When it comes to retirement savings, there’s no magic number you have to hit.
How and when you retire depends a lot on your lifestyle and income needs. Calculators, like this one, will give you an idea of what to aim for, but ultimately, it’s up to you. Do you want to travel the world? Contribute to your grandkids’ college educations? Or just remain independent for as long as you can? Your individual plans affect how much you’ll need to save.
That said, it’s never too early to start incorporating retirement saving into your larger financial plan. The median retirement savings amount for families between the ages of 32 and 37 is just $480. For those aged between 56 and 61, it’s just $16,000. Regardless of your lifestyle or goals, that’s simply not enough.
So where, exactly, should you be?
In your 20s…
Look. I’m going to be real here. For a lot of people, your 20s are a financial wash. Whether or not you choose to go to college, you’re probably concerned with finding steady employment and finding your financial footing with entry-level wages. Not to mention paying for those milestone moments like weddings or first homes. Rather than worrying about retirement, focus your energy on getting (and keeping) your finances in order, including creating a budget, paying down debt and building savings for emergencies or job changes.
Focus: Financial Stability
Goal: Have the equivalent of half your annual salary saved by the end of the decade.
In your 30s…
As you enter your 30s, you’re probably not too terribly focused on retirement. However, strangely enough, the more years you work, the more you’ll start daydreaming of exiting the workforce. So, between having kids, changing jobs, or buying a home, at the very least, make setting up an employer-sponsored 401(k) and/or Roth IRA a priority.
Focus: Build Retirement Savings
Goal: Have a sizable amount saved toward your retirement goal by the end of the decade.
- Set up your 401(k). If your employer matches contributions, start with whatever percentage that may be; if not, start with a 5% contribution.
- Bump up your contribution.
- You can contribute up to $18,000 per year to a 401(k).
- Add 1% to your contribution each year (a good time to do this is when you get a raise) until you reach 15%.
- Consider opening up a Roth IRA.
- You can contribute up to $5,500 per year to a Roth IRA.
- Make sure you have the appropriate amount of life insurance and disability insurance in place. These policies will help protect against risks that can derail your retirement plan.
In your 40s…
Your 40s are a strange time. You see retirement looming off in the distance, but it’s starting to creep up on you. Even with a mortgage or kids’ expenses to pay, it’s a good time to check your progress and adjust your investments, if needed. Ideally, you’ll have one-third of your retirement goal saved for retirement by the end of this decade (the actual dollar amount will vary based on your income needs and retirement goals).
Focus: Maximizing Returns
Goal: Have one-third of your retirement savings goal saved by the end of the decade.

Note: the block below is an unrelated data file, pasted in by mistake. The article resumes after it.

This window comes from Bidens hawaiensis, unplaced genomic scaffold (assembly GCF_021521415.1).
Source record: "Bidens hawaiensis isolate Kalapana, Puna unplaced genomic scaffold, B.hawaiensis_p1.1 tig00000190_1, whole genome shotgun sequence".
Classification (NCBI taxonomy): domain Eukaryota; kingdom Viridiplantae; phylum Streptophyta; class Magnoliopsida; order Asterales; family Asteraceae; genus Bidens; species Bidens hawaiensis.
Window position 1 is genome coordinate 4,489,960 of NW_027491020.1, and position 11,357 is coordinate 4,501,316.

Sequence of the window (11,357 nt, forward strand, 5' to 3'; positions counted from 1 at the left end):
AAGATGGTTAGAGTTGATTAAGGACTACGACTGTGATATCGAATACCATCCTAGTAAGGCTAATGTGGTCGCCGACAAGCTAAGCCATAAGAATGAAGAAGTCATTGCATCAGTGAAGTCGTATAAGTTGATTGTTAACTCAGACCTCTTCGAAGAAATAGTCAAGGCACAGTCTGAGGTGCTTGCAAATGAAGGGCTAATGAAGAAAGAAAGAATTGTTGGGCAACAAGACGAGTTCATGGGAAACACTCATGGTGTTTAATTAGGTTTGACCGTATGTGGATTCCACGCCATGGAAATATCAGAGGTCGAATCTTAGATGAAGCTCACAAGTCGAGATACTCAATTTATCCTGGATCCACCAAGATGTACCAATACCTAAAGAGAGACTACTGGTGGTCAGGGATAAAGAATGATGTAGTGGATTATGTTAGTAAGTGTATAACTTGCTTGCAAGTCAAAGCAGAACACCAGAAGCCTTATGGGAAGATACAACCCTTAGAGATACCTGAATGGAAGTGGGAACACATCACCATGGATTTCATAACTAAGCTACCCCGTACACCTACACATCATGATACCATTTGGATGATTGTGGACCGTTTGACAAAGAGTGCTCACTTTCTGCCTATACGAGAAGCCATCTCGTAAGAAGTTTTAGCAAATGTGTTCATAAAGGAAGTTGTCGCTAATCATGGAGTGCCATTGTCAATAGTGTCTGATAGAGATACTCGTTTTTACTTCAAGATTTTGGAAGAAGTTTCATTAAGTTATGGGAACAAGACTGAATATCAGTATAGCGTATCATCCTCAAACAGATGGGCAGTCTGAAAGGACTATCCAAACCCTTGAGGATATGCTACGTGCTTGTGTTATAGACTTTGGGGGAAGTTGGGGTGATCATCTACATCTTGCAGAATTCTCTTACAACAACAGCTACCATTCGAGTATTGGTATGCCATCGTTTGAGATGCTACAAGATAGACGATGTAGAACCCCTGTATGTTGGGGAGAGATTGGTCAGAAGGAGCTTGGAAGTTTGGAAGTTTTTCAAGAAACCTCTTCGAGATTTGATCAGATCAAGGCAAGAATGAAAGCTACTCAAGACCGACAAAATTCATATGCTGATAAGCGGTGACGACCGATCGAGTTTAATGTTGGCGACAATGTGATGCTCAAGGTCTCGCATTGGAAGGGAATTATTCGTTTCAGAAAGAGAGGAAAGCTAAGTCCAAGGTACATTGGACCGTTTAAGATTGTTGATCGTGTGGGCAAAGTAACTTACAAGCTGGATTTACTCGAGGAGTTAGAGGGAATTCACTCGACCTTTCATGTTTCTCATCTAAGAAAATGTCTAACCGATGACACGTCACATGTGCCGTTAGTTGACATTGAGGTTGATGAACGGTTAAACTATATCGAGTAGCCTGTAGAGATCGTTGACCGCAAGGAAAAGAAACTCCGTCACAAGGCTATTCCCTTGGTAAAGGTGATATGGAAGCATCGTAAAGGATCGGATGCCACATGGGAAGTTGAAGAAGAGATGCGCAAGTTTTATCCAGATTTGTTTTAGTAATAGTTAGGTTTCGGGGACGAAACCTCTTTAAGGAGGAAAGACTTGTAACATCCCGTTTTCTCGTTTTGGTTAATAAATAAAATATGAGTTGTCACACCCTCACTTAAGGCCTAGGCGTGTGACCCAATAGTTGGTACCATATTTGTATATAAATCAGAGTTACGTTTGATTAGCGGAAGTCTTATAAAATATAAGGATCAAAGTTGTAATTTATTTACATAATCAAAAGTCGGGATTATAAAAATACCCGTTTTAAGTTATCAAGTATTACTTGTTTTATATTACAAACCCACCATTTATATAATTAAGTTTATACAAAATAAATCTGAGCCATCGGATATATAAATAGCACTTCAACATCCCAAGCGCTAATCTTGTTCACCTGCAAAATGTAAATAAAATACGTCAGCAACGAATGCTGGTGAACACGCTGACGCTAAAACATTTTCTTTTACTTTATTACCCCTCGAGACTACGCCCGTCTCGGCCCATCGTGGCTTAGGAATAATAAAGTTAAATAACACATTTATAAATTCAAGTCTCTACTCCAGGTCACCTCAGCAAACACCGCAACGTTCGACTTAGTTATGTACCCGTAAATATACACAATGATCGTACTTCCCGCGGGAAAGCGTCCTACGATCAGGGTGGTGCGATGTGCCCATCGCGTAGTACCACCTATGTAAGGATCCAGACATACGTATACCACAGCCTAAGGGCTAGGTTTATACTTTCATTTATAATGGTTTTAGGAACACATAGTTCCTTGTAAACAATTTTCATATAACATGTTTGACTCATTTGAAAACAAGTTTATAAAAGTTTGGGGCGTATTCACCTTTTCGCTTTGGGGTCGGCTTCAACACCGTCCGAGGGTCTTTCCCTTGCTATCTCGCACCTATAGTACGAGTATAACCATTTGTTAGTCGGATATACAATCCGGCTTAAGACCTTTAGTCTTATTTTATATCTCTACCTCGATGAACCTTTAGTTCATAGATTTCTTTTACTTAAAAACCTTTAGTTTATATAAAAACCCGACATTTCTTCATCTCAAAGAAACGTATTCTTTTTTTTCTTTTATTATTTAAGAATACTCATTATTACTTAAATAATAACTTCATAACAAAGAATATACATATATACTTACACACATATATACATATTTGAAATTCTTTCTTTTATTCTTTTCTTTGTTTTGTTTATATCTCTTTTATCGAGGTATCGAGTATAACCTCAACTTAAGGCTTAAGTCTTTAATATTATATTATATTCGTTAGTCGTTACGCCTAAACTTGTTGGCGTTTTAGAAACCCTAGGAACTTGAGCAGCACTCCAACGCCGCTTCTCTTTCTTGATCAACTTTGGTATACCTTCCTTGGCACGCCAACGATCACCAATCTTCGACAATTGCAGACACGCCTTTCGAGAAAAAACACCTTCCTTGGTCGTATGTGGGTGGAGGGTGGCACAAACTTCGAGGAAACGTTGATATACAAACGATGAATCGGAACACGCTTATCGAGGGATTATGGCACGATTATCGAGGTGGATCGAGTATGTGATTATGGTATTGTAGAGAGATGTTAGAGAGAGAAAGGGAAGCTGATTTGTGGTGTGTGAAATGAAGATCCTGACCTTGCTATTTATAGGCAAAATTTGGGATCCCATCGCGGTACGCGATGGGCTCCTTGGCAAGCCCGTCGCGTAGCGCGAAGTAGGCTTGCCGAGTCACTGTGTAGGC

- Max out your 401(k) contributions and your Roth IRA contributions, if possible.
- Reevaluate your portfolio to make sure you’re maximizing your returns.
In your 50s…
We’ve got some good news and some bad news. The good news is you’re getting closer to retirement; the bad news is time is running out to save. Now’s a great time to take a hard look at your budget, retirement savings and what you want your lifestyle to be when you leave the workforce. Weigh your ability to help your kids with their college tuition with where you are at with your retirement plan. It’s important to remember, your kids can always take loans out for their college education, but you can’t borrow money to fund your retirement. If you’re planning on retiring before the age of 65, be sure you have enough saved to cover medical costs until you become eligible for Medicare. During this time, you should also start planning for long-term care costs.
Focus: Reducing Risk
Goal: Have 90% of your retirement savings goal saved by the end of the decade.
- Increase your contributions; past the age of 50, you can contribute an extra $6,000 each year to work-sponsored retirement plans and $1,000 more into your traditional or Roth IRA.
- Transition your portfolio to investments with less risk.
- If you’ve been diligent about saving, you can retire at 59 ½ and draw from your 401(k) or IRA without penalty.
Think about retirement saving as a marathon. You can’t realistically expect to jump out of bed one day run a marathon; it takes planning and training to go the distance. Whether you’re fresh out of college or a workforce veteran, it’s never too late (or early) to start a retirement savings and investment regimen. If you find yourself in need of a financial planning trainer, contact a Mutual Financial Group consultant and we’ll happily help whip your retirement savings into shape.
Disclaimer: Securities and advisory services offered through LPL Financial. Member FINRA/SIPC. Insurance products offered through LPL Financial or its licensed affiliates. The investment products sold through LPL Financial are not insured Bank Mutual deposits and are not FDIC insured. These products are not obligations of Bank Mutual and are not endorsed, recommended or guaranteed by Bank Mutual or any government agency. The value of the investment may fluctuate, the return on investment is not guaranteed, and loss of principle is possible. Bank Mutual and Mutual Financial Group are not registered brokers/dealers and are not affiliated with LPL Financial.